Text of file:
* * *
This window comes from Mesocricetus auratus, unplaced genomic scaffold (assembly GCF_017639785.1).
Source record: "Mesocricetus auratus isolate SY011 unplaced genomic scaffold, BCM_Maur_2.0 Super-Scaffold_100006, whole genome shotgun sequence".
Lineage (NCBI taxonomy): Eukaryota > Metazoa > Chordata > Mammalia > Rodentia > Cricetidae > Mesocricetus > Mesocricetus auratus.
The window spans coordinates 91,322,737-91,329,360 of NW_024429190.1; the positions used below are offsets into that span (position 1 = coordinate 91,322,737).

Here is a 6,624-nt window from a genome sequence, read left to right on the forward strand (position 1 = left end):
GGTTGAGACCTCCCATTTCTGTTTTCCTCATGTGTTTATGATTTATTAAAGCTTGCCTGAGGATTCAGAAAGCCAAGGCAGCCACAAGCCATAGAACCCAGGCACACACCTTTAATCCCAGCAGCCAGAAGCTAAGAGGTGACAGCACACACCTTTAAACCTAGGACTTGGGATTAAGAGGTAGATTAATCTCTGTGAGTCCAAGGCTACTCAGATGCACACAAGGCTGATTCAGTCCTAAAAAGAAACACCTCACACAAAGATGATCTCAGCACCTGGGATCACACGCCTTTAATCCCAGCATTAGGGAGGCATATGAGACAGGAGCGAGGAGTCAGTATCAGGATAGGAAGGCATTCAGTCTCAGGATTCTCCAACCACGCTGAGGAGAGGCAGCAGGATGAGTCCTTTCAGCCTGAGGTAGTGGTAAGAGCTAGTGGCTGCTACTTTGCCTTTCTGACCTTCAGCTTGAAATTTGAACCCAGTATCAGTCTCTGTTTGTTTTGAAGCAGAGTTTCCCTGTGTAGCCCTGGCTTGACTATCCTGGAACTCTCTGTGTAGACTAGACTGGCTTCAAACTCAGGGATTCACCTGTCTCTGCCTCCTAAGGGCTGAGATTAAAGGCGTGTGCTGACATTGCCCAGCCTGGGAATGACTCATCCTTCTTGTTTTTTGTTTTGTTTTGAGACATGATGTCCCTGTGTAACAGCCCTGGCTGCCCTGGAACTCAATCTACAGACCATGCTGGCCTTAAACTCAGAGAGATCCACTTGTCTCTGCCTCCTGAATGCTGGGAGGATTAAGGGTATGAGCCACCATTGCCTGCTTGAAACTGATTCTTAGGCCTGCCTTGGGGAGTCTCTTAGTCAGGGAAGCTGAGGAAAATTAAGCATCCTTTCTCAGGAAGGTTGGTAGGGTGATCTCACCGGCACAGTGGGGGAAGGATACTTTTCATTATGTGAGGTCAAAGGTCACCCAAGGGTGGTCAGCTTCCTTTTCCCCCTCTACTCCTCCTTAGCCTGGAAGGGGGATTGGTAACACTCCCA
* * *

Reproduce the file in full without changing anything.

This window comes from Mesocricetus auratus, unplaced genomic scaffold (assembly GCF_017639785.1).
Source record: "Mesocricetus auratus isolate SY011 unplaced genomic scaffold, BCM_Maur_2.0 Super-Scaffold_100006, whole genome shotgun sequence".
Lineage (NCBI taxonomy): Eukaryota > Metazoa > Chordata > Mammalia > Rodentia > Cricetidae > Mesocricetus > Mesocricetus auratus.
The window spans coordinates 91,322,737-91,329,360 of NW_024429190.1; the positions used below are offsets into that span (position 1 = coordinate 91,322,737).

Here is a 6,624-nt window from a genome sequence, read left to right on the forward strand (position 1 = left end):
GGTTGAGACCTCCCATTTCTGTTTTCCTCATGTGTTTATGATTTATTAAAGCTTGCCTGAGGATTCAGAAAGCCAAGGCAGCCACAAGCCATAGAACCCAGGCACACACCTTTAATCCCAGCAGCCAGAAGCTAAGAGGTGACAGCACACACCTTTAAACCTAGGACTTGGGATTAAGAGGTAGATTAATCTCTGTGAGTCCAAGGCTACTCAGATGCACACAAGGCTGATTCAGTCCTAAAAAGAAACACCTCACACAAAGATGATCTCAGCACCTGGGATCACACGCCTTTAATCCCAGCATTAGGGAGGCATATGAGACAGGAGCGAGGAGTCAGTATCAGGATAGGAAGGCATTCAGTCTCAGGATTCTCCAACCACGCTGAGGAGAGGCAGCAGGATGAGTCCTTTCAGCCTGAGGTAGTGGTAAGAGCTAGTGGCTGCTACTTTGCCTTTCTGACCTTCAGCTTGAAATTTGAACCCAGTATCAGTCTCTGTTTGTTTTGAAGCAGAGTTTCCCTGTGTAGCCCTGGCTTGACTATCCTGGAACTCTCTGTGTAGACTAGACTGGCTTCAAACTCAGGGATTCACCTGTCTCTGCCTCCTAAGGGCTGAGATTAAAGGCGTGTGCTGACATTGCCCAGCCTGGGAATGACTCATCCTTCTTGTTTTTTGTTTTGTTTTGAGACATGATGTCCCTGTGTAACAGCCCTGGCTGCCCTGGAACTCAATCTACAGACCATGCTGGCCTTAAACTCAGAGAGATCCACTTGTCTCTGCCTCCTGAATGCTGGGAGGATTAAGGGTATGAGCCACCATTGCCTGCTTGAAACTGATTCTTAGGCCTGCCTTGGGGAGTCTCTTAGTCAGGGAAGCTGAGGAAAATTAAGCATCCTTTCTCAGGAAGGTTGGTAGGGTGATCTCACCGGCACAGTGGGGGAAGGATACTTTTCATTATGTGAGGTCAAAGGTCACCCAAGGGTGGTCAGCTTCCTTTTCCCCCTCTACTCCTCCTTAGCCTGGAAGGGGGATTGGTAACACTCCCA